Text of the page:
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Chronic hepatitis D virus (HDV) may follow acute co-infection with HBV but at a rate no higher than the rate of chronicity of acute hepatitis B. That is, although HDV co-infection can increase the severity of acute hepatitis B, HDV does not increase the likelihood of progression to chronic hepatitis B. When, however, HDV superinfection occurs in a person who is already chronically infected with HBV, long-term HDV infection is the rule, and a worsening of the liver disease is the expected consequence. Except for severity, chronic hepatitis B plus D has similar clinical and laboratory features to those seen in chronic hepatitis B alone. Relatively severe and progressive chronic hepatitis, with or without cirrhosis, is the rule, and mild chronic hepatitis is the exception. Occasionally, however, mild hepatitis or even, rarely, inactive carriage occurs in patients with chronic hepatitis B plus D, and the disease may become indolent after several years of infection. A distinguishing serologic feature of chronic hepatitis D is the presence in the circulation of antibodies to liver-kidney microsomes (anti-LKM); however, the anti-LKM seen in hepatitis D, anti-LKM3, are directed against uridine diphosphate glucuronosyltransferase and are distinct from anti-LKM1 seen in patients with autoimmune hepatitis and in a subset of patients with chronic hepatitis C (see below). The clinical and laboratory features of chronic HDV infection are summarized in Chap. 332.


TREATMENT: Chronic Hepatitis D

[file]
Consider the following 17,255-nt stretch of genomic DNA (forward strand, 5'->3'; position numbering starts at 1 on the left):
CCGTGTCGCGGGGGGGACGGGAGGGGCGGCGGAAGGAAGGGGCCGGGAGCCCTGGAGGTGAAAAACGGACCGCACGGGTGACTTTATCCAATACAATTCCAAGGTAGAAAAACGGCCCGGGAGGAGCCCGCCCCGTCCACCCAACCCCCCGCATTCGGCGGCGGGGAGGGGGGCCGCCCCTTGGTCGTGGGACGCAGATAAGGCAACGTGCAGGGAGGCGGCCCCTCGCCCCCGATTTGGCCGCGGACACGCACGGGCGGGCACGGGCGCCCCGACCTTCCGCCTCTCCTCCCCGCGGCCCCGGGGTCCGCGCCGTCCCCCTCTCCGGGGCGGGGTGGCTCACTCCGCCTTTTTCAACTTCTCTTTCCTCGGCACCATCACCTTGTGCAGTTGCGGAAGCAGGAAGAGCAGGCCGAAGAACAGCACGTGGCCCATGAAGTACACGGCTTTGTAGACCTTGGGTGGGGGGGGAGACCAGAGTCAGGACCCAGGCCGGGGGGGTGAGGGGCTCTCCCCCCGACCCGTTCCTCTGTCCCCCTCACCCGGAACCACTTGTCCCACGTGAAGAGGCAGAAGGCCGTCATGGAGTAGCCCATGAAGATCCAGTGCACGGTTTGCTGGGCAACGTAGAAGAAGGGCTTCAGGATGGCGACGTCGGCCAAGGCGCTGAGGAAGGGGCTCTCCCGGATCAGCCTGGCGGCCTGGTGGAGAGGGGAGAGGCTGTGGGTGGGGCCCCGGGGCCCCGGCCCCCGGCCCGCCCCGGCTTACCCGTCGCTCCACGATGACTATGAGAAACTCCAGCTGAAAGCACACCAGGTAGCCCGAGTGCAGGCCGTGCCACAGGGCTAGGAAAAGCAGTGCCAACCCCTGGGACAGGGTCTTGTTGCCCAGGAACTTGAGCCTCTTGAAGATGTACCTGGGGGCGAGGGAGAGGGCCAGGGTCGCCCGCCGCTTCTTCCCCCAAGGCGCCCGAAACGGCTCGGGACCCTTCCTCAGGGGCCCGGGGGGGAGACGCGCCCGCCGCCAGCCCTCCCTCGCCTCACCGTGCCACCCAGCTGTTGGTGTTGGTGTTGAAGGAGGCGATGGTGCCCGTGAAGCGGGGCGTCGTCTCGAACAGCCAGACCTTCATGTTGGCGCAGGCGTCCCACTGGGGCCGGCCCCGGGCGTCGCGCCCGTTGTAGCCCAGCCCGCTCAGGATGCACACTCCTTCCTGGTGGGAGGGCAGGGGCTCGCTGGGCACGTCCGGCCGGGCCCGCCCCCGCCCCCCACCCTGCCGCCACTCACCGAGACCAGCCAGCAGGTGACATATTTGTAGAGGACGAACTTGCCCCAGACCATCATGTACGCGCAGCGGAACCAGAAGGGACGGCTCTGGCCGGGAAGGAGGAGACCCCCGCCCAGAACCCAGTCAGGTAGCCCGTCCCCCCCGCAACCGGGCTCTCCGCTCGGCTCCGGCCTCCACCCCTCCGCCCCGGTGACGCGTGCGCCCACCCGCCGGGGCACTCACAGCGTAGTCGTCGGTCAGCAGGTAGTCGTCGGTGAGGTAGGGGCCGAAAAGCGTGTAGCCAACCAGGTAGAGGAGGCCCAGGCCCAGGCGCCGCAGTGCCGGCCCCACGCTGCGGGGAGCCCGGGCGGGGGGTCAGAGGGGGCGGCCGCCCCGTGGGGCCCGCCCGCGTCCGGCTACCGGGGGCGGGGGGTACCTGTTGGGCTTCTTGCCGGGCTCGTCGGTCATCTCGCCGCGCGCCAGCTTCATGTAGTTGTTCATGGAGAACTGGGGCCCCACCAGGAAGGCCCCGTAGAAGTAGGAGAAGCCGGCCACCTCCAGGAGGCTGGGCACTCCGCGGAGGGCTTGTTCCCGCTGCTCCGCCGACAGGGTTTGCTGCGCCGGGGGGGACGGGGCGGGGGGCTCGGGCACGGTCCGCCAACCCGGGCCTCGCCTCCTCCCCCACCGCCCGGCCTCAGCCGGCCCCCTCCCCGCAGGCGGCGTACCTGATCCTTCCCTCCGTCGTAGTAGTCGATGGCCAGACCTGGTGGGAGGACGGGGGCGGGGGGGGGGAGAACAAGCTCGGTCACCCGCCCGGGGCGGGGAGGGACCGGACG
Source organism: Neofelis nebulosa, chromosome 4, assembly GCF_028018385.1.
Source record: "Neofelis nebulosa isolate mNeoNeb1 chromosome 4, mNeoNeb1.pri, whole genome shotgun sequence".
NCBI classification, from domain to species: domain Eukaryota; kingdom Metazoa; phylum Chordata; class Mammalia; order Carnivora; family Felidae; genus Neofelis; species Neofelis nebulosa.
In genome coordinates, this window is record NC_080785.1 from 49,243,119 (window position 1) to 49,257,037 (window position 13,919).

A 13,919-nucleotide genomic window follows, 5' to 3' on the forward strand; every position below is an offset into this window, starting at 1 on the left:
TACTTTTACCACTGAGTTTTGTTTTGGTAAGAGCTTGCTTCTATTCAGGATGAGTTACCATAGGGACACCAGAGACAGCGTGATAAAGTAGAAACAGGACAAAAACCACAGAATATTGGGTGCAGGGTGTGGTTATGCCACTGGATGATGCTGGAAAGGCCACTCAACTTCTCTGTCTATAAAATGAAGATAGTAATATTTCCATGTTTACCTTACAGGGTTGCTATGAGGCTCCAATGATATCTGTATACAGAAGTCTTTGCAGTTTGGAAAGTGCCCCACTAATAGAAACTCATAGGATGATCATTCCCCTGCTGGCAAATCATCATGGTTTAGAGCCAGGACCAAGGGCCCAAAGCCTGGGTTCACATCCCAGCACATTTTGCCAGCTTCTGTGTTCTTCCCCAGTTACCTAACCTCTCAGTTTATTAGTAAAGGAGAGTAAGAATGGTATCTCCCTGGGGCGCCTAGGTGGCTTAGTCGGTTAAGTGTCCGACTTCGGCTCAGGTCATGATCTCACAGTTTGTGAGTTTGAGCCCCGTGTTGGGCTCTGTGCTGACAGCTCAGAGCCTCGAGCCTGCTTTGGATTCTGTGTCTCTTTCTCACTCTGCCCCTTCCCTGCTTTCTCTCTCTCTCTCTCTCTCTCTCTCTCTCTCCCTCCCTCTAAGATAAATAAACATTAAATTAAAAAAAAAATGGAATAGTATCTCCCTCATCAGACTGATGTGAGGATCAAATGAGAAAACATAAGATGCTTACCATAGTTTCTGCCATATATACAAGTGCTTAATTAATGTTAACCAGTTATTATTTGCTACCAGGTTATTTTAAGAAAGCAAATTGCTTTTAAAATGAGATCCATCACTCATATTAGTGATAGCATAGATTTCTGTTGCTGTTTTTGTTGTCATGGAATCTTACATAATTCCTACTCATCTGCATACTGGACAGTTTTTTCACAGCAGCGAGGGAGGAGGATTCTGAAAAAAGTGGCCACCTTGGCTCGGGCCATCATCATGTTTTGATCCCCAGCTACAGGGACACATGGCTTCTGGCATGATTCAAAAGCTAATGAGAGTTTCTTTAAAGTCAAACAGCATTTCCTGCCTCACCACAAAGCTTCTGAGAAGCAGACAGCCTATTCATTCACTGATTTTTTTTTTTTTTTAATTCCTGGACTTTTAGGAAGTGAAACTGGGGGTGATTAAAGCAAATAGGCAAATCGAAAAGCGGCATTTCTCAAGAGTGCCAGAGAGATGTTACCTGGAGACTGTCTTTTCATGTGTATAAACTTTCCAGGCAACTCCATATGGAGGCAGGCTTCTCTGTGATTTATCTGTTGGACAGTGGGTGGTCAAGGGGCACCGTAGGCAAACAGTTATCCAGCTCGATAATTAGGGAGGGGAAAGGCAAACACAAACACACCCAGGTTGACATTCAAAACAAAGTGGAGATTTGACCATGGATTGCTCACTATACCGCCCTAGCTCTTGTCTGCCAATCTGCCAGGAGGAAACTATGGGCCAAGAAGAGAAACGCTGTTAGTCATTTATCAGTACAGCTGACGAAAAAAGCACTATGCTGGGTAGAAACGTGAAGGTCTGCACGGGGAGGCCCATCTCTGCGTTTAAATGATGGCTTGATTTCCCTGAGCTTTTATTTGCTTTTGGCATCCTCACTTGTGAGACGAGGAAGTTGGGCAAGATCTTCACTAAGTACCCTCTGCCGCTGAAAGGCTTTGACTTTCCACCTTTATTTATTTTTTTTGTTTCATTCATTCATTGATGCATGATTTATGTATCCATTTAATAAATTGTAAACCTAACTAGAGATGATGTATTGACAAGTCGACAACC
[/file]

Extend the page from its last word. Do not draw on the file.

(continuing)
Management is not well defined, and the host cellular RNA polymerase upon which HDV replication depends cannot be targeted by conventional antiviral agents. Glucocorticoids are ineffective and are not used. Preliminary experimental trials of IFN-α suggested that conventional doses and durations of therapy lower levels of HDV RNA and aminotransferase activity only transiently during treatment but have no impact on the natural history of the disease. In contrast, high-dose IFN-α (9 million units three times a week) for 12 months was reported to be associated with a sustained loss of HDV replication and clinical improvement in up to 50% of patients. Moreover, in anecdotal reports, the beneficial impact of treatment has been observed to persist for 15 years and to be associated with a reduction in grade of hepatic necrosis and inflammation, reversion of advanced fibrosis (improved stage), and clearance of HDV RNA in some patients. A suggested approach to therapy has been high-dose, long-term IFN for at least a year and, in responders, extension of therapy until HDV RNA and HBsAg clearance; however, extension of therapy to a second year provided no advantage, and sustained responses after completion of therapy have been rare. PEG IFN has also been shown to be more effective in the treatment of chronic hepatitis D (e.g., after 48 weeks of therapy, associated with undetectable HDV RNA, durable for at least 24 posttreatment weeks, in a quarter to a half of patients) and is a more convenient replacement for ...

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